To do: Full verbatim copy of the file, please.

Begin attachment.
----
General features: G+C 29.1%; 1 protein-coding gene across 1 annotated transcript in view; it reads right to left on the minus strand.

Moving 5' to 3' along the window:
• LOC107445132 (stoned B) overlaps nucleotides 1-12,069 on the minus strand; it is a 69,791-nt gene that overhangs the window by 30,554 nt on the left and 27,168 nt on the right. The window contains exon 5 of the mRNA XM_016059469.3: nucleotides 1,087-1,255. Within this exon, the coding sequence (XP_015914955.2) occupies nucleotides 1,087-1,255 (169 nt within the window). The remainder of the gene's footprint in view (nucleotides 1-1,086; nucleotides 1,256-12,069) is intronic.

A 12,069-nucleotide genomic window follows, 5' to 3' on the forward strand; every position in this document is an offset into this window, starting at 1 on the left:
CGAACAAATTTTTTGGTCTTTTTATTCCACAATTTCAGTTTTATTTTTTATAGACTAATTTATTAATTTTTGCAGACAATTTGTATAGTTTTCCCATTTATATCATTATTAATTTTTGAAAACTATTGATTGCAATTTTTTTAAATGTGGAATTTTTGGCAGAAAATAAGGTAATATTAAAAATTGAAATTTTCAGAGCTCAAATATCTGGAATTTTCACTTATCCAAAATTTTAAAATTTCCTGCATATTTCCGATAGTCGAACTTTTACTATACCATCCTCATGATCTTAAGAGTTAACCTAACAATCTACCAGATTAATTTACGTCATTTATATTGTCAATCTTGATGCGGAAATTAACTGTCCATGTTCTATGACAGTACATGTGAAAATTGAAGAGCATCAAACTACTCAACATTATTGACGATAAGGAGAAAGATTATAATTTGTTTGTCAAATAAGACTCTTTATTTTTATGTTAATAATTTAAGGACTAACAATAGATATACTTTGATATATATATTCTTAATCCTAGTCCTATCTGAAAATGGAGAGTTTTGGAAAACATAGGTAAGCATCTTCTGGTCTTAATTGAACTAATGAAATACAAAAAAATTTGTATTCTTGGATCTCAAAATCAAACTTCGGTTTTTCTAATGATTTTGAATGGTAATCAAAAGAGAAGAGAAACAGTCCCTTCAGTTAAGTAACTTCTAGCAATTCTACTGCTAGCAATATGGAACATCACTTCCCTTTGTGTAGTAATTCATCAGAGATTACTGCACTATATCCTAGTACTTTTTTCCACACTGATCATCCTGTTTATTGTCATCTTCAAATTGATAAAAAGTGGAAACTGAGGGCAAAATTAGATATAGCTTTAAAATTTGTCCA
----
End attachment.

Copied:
General features: G+C 29.1%; 1 protein-coding gene across 1 annotated transcript in view; it reads right to left on the minus strand.

Moving 5' to 3' along the window:
• LOC107445132 (stoned B) overlaps nucleotides 1-12,069 on the minus strand; it is a 69,791-nt gene that overhangs the window by 30,554 nt on the left and 27,168 nt on the right. The window contains exon 5 of the mRNA XM_016059469.3: nucleotides 1,087-1,255. Within this exon, the coding sequence (XP_015914955.2) occupies nucleotides 1,087-1,255 (169 nt within the window). The remainder of the gene's footprint in view (nucleotides 1-1,086; nucleotides 1,256-12,069) is intronic.

A 12,069-nucleotide genomic window follows, 5' to 3' on the forward strand; every position in this document is an offset into this window, starting at 1 on the left:
CGAACAAATTTTTTGGTCTTTTTATTCCACAATTTCAGTTTTATTTTTTATAGACTAATTTATTAATTTTTGCAGACAATTTGTATAGTTTTCCCATTTATATCATTATTAATTTTTGAAAACTATTGATTGCAATTTTTTTAAATGTGGAATTTTTGGCAGAAAATAAGGTAATATTAAAAATTGAAATTTTCAGAGCTCAAATATCTGGAATTTTCACTTATCCAAAATTTTAAAATTTCCTGCATATTTCCGATAGTCGAACTTTTACTATACCATCCTCATGATCTTAAGAGTTAACCTAACAATCTACCAGATTAATTTACGTCATTTATATTGTCAATCTTGATGCGGAAATTAACTGTCCATGTTCTATGACAGTACATGTGAAAATTGAAGAGCATCAAACTACTCAACATTATTGACGATAAGGAGAAAGATTATAATTTGTTTGTCAAATAAGACTCTTTATTTTTATGTTAATAATTTAAGGACTAACAATAGATATACTTTGATATATATATTCTTAATCCTAGTCCTATCTGAAAATGGAGAGTTTTGGAAAACATAGGTAAGCATCTTCTGGTCTTAATTGAACTAATGAAATACAAAAAAATTTGTATTCTTGGATCTCAAAATCAAACTTCGGTTTTTCTAATGATTTTGAATGGTAATCAAAAGAGAAGAGAAACAGTCCCTTCAGTTAAGTAACTTCTAGCAATTCTACTGCTAGCAATATGGAACATCACTTCCCTTTGTGTAGTAATTCATCAGAGATTACTGCACTATATCCTAGTACTTTTTTCCACACTGATCATCCTGTTTATTGTCATCTTCAAATTGATAAAAAGTGGAAACTGAGGGCAAAATTAGATATAGCTTTAAAATTTGTCCA